Google wants to ‘accelerate urban innovation’ to build a very smart city. That means total connectivity, social networks, sensing, artificial intelligence and machine learning, along with new design and fabrication technologies. The impact of these innovations will be as profound as the steam engine, the electric grid, and the automobile, the three previous technological revolutions that have largely defined the modern city, says Daniel L Doctoroff, CEO of Google’s Sidewalk Labs.
Artificial intelligence is set to transform how music is created, discovered, shared and enjoyed, while algorithms are beginning to influence the composition of music as artists embrace the tech to enhance their own creativity, says UK music association the BPI. And, according to the Music’s Smart Future: How will Artificial Intelligence impact the Music Industry? report from the BPI/MusicAlly, music’s DNA is now closely entwined with technology with record labels already exploring how AI can help bring artists and fans closer together.
Music streamer Spotify has joined forces with leading communications group WPP to launch a ‘global data partnership’ to collaborate on insights, creative content, technology, innovation, programmatic solutions, and new growth markets. WPP says the deal will give its agencies around the world ‘unrivalled insights for making impactful brand connections’ with hard-to-reach millennial and Generation-Z consumers.
Data matters to the smart city, as does sharing it – and the expectation is that third parties may be better able to exploit the data than the city could itself, according to the Smart City Playbook from Nokia/Machina. And it’s the Internet of Things which will deliver much of it, with vehicles, buildings and other infrastructure embedded with electronics, software, sensors and actuators collecting and exchanging data.
Digital maps outfit Here – formerly a Nokia unit but now owned by Audi, BMW, Audi and Daimler – is rolling out a real-time traffic information based on crowdsourced data collected from car manufacturers’ vehicles. That means regular updates on the road environment to provide drivers with insights on the likes of upcoming road hazards and parking space availability in cities.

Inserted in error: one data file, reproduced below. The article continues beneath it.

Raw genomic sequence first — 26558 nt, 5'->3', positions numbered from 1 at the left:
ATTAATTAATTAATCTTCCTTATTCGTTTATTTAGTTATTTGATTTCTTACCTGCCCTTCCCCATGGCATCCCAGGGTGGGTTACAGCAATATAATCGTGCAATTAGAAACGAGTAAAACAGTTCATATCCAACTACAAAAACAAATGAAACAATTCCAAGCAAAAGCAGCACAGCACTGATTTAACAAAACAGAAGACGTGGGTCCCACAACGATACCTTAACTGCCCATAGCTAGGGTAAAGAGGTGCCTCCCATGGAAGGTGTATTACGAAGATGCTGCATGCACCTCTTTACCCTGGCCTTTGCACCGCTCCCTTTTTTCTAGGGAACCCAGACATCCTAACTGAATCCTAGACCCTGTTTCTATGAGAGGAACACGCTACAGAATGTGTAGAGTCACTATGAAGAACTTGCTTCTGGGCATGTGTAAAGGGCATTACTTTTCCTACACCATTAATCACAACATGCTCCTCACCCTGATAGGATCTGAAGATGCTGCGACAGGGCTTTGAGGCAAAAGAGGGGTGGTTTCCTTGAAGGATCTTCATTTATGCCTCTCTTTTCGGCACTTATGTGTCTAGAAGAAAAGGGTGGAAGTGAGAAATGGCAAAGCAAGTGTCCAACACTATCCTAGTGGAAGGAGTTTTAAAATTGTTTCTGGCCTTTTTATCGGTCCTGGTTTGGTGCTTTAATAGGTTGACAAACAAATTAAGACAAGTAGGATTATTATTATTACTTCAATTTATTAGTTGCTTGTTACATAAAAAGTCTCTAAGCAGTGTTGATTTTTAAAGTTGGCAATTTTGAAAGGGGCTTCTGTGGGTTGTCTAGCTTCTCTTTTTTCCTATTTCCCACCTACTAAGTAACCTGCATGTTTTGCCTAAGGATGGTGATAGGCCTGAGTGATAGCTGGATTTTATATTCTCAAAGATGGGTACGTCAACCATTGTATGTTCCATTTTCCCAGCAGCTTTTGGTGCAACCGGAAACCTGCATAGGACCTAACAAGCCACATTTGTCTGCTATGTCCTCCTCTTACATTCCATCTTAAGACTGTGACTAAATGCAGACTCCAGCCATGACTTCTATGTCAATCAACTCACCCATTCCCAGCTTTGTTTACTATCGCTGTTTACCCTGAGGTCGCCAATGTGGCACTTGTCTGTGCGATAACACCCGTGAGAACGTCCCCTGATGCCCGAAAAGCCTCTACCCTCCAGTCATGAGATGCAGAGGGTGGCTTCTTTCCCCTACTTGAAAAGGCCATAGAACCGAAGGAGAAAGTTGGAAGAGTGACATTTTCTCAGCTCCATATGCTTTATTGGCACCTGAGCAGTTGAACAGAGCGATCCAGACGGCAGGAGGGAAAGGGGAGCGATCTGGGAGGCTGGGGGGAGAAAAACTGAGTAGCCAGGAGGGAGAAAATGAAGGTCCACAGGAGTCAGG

Thomson Reuters is partnering with Imperial College London on a collaborative research project aimed at boosting fintech innovation with the use of Big Data. Thomson Reuters will deliver financial market data along with data management and machine-learning nous to Imperial’s KPMG Data Observatory, a data visualisation studio housed at the university’s Data Science Institute.
The UK is lagging behind other major economies in using data as part of daily business operations. Fewer then one-third of UK organisations classify themselves as highly data-driven, which compares poorly to the US (45%) and China (53%), according to PwC’s 2016 Big Decisions Survey. In fact, UK outfits report data and analytics to be the second-most-important factor in decision-making, just behind experience and intuition, while they also rely heavily on external advice.
Innovate UK has given six start-ups emerging from the IC tomorrow Intelligent Data Insights contest the opportunity to work with leading firms to develop prototypes to deal with a number of data challenges. IBM, Carnival Corporation, London City Airport, the Office for National Statistics, Barclays, NMP and bathstore will offer mentoring and promotion opportunities to the start-ups to assist the entrepreneurs in bringing their solutions to market.